Recent Release | 04 Jan 2024

Economic analysis of the DOL’s proposed overtime regulation

Economic Consulting Team

Oxford Economics


The measure the DOL has selected for this increase—a percentile of full-time southern salaries—is fundamentally arbitrary. In real (inflation-adjusted) terms, the proposed threshold ($1,158 per week) is 28% higher than the 1975 “long test” value when it was set, 40% higher than the current threshold when it was set, and only 3% below the level set in the DOL’s 2016 overtime regulation, which was invalidated by the courts. The DOL estimates that 3.4 million workers would be affected by the proposed adjustment to the EAP threshold. However, this estimate is premised on the DOL’s poorly grounded assumptions regarding the share of salaried white-collar workers who pass the duties test. If, as we suspect, the connection between salaried status and overtime exemption status is tighter than the DOL assumes, the number of affected workers could be up to approximately 7.2 million.


The DOL estimates that the 3.4 million workers that it estimates would be affected by the new rule would see their pay rise by $6 per week on average (0.6%) as a result of the proposed regulation. This represents an annualized economy-wide payroll cost of $1.3 billion. Additional non-payroll costs such as regulatory familiarization, adjustment, and managerial time bring the DOL’s total estimated annualized cost of the regulation to $2.0 billion. The DOL also identifies six additional unquantified costs of the proposed regulation and three unquantified benefits.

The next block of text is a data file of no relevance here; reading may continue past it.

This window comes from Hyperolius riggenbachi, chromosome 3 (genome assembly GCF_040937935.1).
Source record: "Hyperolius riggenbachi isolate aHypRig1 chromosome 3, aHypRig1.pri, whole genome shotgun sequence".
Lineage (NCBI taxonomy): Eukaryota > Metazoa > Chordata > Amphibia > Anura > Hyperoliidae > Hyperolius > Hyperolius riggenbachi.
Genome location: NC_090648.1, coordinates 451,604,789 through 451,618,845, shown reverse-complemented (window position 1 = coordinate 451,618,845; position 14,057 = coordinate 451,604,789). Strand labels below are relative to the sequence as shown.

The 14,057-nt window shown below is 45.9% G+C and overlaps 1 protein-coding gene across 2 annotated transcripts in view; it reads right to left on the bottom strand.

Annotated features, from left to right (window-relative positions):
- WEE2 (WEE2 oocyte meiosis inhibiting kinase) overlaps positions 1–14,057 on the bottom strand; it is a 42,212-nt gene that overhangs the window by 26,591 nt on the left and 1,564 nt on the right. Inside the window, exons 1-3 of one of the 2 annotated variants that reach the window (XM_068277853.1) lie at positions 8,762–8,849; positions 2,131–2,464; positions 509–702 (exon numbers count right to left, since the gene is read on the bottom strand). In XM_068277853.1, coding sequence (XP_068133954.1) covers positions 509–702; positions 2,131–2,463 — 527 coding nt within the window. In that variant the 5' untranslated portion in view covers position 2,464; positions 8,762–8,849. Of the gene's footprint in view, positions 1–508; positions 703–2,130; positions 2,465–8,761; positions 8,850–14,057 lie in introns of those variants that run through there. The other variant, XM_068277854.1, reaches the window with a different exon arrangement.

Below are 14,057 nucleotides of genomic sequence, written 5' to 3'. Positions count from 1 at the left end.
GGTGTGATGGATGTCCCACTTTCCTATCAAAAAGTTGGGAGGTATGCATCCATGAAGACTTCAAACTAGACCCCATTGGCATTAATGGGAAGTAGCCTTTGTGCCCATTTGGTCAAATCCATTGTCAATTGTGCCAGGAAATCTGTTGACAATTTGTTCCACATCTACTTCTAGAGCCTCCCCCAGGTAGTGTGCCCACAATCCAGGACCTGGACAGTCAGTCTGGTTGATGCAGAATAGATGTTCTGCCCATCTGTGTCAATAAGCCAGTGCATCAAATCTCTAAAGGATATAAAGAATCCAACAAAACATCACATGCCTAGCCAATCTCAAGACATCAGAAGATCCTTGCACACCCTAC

The DOL proposes to automatically update the EAP exemption threshold every three years following the implementation of the new threshold in 2024. However, the DOL’s proposed method for automatically updating the exemption threshold suffers from the same problem as its analysis of the costs of the proposed rule: a failure to model newly nonexempt affected workers losing their salaried status. Because the measure that the DOL has selected to adjust the exemption threshold (the 35th percentile of wages for full-time salaried Southern workers) is itself sensitive to which workers are paid salaried and which are paid hourly, this would result in a feedback effect where the exemption threshold is ratcheted ever higher as more workers below the new thresholds lose their salaried status.

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The experts behind the research

Our economic consulting team are world leaders in quantitative economic analysis, working with clients around the globe and across sectors to build models, forecast markets and evaluate interventions using state-of-the art techniques. Lead consultants on this project were:

Dan Martin

Senior Economist, Economic Impact

Laurence Wilse-Samson

Lead Economist, Economic Impact

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